Tag: Runestone

  • Runestone Journal – Volume 8

    Runestone Journal online literary magazine volume 8 2022 cover image

    In the Editor’s Note to Runestone Journal Volume 8 (2022), Halee Kirkwood writes, “We take our title this year, ‘The Shape of Your Daydreams,’ from Annie Przypyszny’s poem ‘Feeding The Birds.’ We felt that this line captured the mood of this year’s Runestone. Readers will find that many of the pieces within have an ephemeral nature with an obsession with the intangibility of the divine, while at the same time finding pieces that play with structure and form, pieces that give a daydream shape.” The works that inspired this issue include Poetry by Geoffrey Ayers, Greer McAllister, Jack Mitchell, J. Nehemiah, Annie Przypyszny, Madeline Ragsdale; Creative Nonfiction by Saitharn Im-Iam, Grace Ramos, Camille Whisenant; Fiction by Ellery Beck, Kile Zomar Lowery, Beatrice Ogeh, Hailey Thielen; and an Author Interview with Kawai Strong-Washburn by Cal MacFarland. Current and past issues are free to read online. Submissions are open through October 1 to any current undergraduate at a two- or four-year institution or ages 18-22.

  • Writing Tips for the Apocalypse

    Runestone Journal logoHaving a hard time writing during what feels like the apocalypse? On Runestone Journal‘s blog, Blake Butenhoff offers, “Tips For Writing In the Apocalypse.” He brings writers three funny, lighthearted tips to get those apocalyptic writing juices flowing: “Know your audience’s needs and time constraints,” “Find other ways to journal,” and “History will have the last say, so do it anyway.”

    At this point, I would maybe ignore his advice to “start using clay tablets” if you run out of paper, but find “There are no rules anymore,” to be pretty helpful.

    Find out what else Butenhoff has to say here.

  • Digital Storytelling with Runestone Journal

    Runestone Journal logoUndergraduate writers, Runestone Journal wants to see your take on digital storytelling. Digital works based on a piece of fiction, nonfiction, or poetry are all welcome.

    Editor Richard Pelster-Wiebe will be judging your submissions, and after an initial screening, the selection process will take place during Hamline’s “Introduction to Literary Publishing: Runestone.” The winner will receive a prize of $250.

    Submissions are free and are open until October 1, so you have plenty of time to craft a great digital piece.

  • Runestone Journal Has Questions

    Runestone Journal - February 2020Magazine Review by Katy Haas

    The writers in Volume 6 of Runestone Journal have questions. In poetry, Lex Chilson asks, “Why Am I Always Sadder During the Summer?” and in fiction, Gabraella Wescott narrator wants to know “Would God Have a Beach House?” while Holley Ziemba’s character wonders “Do I Miss Myself?” (more…)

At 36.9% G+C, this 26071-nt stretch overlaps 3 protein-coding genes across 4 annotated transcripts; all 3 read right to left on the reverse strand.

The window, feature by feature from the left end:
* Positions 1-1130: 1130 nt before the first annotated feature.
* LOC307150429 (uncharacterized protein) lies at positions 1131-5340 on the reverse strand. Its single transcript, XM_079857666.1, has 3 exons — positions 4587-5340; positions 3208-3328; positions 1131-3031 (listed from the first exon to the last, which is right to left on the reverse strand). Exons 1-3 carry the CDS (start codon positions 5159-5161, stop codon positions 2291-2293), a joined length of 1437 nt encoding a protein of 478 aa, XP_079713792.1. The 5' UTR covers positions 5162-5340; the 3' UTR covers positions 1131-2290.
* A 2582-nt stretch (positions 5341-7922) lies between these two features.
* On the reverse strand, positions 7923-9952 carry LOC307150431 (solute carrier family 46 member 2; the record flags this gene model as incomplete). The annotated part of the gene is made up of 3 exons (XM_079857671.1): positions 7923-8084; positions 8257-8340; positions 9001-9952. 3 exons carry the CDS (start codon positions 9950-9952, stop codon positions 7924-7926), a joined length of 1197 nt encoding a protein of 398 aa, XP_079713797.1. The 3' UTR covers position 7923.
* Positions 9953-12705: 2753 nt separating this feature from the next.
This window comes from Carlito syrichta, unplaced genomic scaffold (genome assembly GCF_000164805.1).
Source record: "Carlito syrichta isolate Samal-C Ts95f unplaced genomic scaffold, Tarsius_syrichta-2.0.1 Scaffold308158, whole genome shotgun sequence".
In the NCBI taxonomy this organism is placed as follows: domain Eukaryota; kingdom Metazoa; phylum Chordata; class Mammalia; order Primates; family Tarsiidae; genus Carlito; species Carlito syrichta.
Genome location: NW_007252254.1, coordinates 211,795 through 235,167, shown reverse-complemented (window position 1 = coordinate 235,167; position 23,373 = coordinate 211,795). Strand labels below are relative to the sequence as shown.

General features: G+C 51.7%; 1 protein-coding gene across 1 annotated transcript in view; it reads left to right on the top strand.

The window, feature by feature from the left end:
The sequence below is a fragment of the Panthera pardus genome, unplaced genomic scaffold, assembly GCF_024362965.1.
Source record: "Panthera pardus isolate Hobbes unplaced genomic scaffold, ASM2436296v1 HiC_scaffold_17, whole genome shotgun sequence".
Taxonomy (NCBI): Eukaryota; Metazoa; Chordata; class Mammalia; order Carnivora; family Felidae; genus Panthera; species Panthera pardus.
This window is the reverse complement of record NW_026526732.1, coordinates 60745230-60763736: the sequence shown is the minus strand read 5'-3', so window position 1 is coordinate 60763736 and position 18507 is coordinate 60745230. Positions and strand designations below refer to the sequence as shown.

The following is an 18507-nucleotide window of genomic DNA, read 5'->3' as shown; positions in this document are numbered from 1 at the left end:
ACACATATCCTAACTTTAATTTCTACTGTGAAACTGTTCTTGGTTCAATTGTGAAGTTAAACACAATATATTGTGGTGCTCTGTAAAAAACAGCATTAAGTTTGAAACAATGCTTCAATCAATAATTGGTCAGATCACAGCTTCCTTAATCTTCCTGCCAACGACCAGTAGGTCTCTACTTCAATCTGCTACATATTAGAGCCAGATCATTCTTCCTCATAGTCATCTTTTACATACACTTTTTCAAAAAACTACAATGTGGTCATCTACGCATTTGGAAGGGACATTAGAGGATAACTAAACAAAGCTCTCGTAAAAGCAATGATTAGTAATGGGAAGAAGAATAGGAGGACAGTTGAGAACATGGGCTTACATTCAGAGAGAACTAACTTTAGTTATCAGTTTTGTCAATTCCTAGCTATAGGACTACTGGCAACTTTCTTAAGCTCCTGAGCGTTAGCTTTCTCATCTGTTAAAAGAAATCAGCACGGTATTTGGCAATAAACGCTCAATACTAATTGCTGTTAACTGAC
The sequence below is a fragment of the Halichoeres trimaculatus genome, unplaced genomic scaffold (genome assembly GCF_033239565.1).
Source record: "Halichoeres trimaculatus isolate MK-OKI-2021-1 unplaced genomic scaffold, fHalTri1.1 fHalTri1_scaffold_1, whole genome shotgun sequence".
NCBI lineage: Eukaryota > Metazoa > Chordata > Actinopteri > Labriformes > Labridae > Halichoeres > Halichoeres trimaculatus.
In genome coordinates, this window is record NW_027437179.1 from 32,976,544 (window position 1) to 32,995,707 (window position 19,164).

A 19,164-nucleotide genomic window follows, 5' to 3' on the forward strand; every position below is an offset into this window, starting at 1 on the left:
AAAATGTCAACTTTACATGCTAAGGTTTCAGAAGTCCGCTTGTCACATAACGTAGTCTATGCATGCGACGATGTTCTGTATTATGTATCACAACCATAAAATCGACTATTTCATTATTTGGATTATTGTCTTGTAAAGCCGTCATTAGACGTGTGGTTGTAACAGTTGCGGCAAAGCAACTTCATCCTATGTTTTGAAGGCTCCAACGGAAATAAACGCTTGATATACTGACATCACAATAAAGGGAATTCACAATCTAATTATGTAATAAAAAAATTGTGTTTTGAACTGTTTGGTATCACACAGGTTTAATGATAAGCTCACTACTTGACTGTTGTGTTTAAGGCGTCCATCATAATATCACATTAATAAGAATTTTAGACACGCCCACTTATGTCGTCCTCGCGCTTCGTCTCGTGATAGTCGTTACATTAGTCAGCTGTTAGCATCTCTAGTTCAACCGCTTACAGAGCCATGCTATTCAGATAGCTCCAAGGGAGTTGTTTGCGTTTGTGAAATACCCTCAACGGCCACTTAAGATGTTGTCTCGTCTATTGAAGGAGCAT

• Runestone Journal – Vol. 6

    Runestone Journal - February 2020

    Runestone Journal proudly announces Volume 6, featuring: creative nonfiction from Hannah Baumgardt and True Dabill, fiction from Maryetta Henry, Gabraella Wescott, and Holley Ziemba; poetry from Lex Chilson, Marina Fec, arizona hurn, Maya Salemeh, Adam D. Weeks, and more; author interviews with Roy G. Guzmán and John Ostrander; and book reviews by the Student Editorial Board. Visit NewPages for more new issues.

  • Runestone Interview with John Ostrander

    John Ostrander
    Photo Credit: Hieu Minh Nguyen

    Runestone Volume 6 was released at the end of February and features an interview with John Ostrander, prolific writer of comics in the the DC, Marvel, and Star Wars universes.

    Ostrander answers questions about comics he loved as a child (he had to hide super hero comics from his mother), the challenges of joining an already well-established comics universe, and how involved in the process he was for his comics being adapted into films.

    In terms of working minorities and more diverse characterization in, I’m very proud of that.  One of the characters I created was Amanda Waller for The Suicide Squad.  There was no one like her at the time, and really not many like her since then.  When I was first working on it, I knew that as the head of it I wanted someone who was not super-powered, I wanted someone who was African American, I wanted a female, I wanted someone slightly older, and I wanted them to be tough as nails.

    Read part one of the interview with Ostrander here.

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